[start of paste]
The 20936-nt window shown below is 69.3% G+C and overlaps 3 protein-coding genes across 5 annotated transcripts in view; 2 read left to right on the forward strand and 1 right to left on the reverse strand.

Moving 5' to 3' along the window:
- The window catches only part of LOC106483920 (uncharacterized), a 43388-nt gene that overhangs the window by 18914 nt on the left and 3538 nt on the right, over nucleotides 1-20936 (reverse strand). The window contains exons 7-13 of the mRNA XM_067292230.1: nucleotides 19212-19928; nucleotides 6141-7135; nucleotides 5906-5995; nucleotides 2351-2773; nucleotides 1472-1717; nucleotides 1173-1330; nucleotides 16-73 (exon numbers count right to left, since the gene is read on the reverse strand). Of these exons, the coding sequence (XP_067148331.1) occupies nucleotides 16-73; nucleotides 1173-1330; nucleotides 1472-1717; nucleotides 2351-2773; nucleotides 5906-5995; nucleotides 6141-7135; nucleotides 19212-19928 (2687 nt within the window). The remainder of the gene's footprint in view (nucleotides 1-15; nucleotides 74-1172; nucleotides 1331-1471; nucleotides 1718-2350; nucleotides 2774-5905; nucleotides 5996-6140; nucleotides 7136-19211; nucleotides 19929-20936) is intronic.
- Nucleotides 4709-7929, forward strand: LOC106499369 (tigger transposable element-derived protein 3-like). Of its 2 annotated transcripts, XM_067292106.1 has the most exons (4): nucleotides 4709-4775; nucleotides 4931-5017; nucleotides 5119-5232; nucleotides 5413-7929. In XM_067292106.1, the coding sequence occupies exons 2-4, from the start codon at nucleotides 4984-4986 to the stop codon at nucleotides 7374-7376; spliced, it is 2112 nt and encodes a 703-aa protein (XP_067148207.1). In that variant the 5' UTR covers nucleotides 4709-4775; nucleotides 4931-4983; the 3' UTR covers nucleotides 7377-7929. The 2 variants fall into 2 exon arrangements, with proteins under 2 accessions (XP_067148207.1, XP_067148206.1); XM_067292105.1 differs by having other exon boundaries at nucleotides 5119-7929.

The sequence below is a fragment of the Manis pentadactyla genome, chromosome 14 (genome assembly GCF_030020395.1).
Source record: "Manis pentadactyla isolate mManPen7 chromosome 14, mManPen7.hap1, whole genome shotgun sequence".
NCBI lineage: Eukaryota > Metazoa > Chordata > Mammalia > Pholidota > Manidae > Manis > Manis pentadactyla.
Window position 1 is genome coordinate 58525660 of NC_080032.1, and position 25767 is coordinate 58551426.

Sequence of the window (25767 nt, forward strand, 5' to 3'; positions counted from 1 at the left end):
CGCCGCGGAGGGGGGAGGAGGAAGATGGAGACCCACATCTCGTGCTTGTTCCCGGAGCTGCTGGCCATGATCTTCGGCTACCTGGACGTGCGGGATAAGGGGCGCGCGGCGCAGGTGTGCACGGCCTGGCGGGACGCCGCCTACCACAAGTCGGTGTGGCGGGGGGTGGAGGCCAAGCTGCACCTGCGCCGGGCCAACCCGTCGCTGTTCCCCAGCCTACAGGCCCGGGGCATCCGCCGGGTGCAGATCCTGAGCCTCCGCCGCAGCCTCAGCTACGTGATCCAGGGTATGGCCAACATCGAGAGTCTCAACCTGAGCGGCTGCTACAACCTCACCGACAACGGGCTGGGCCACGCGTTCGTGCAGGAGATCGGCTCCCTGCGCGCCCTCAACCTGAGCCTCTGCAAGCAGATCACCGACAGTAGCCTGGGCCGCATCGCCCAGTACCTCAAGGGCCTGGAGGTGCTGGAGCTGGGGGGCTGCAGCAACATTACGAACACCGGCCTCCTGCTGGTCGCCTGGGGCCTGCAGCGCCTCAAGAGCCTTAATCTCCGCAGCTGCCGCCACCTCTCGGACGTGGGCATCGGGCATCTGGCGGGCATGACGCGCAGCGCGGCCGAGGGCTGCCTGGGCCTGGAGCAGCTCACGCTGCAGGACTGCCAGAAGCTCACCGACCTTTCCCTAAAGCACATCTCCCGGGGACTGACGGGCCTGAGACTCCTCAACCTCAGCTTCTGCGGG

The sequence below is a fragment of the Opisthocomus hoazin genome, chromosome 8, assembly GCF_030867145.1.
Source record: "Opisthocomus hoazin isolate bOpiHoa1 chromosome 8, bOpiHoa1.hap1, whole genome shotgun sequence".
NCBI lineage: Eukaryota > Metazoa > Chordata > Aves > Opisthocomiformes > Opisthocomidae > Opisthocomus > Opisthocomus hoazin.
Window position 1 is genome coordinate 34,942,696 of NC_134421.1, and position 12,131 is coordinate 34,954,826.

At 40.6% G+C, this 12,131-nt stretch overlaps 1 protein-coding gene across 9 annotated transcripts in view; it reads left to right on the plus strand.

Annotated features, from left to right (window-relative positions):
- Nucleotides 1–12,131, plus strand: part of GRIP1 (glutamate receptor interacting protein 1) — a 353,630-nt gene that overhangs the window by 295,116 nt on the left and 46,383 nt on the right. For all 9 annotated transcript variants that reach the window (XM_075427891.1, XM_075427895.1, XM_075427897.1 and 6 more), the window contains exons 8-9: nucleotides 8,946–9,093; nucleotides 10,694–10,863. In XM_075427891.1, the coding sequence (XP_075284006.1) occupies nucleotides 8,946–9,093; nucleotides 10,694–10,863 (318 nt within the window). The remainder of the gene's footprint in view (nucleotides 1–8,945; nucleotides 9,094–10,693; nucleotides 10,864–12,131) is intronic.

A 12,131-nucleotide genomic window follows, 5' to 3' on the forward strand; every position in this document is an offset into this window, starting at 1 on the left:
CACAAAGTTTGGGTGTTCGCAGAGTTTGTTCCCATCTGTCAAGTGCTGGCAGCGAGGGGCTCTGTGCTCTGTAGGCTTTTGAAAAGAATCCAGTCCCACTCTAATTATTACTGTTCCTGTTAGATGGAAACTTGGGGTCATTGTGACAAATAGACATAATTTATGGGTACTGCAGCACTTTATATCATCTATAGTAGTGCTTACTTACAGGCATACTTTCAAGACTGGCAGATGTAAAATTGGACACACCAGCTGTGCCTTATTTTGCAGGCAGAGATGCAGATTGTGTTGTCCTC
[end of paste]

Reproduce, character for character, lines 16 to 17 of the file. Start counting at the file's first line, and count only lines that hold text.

Annotated features, from left to right (window-relative positions):
- Nucleotides 1–12,131, plus strand: part of GRIP1 (glutamate receptor interacting protein 1) — a 353,630-nt gene that overhangs the window by 295,116 nt on the left and 46,383 nt on the right. For all 9 annotated transcript variants that reach the window (XM_075427891.1, XM_075427895.1, XM_075427897.1 and 6 more), the window contains exons 8-9: nucleotides 8,946–9,093; nucleotides 10,694–10,863. In XM_075427891.1, the coding sequence (XP_075284006.1) occupies nucleotides 8,946–9,093; nucleotides 10,694–10,863 (318 nt within the window). The remainder of the gene's footprint in view (nucleotides 1–8,945; nucleotides 9,094–10,693; nucleotides 10,864–12,131) is intronic.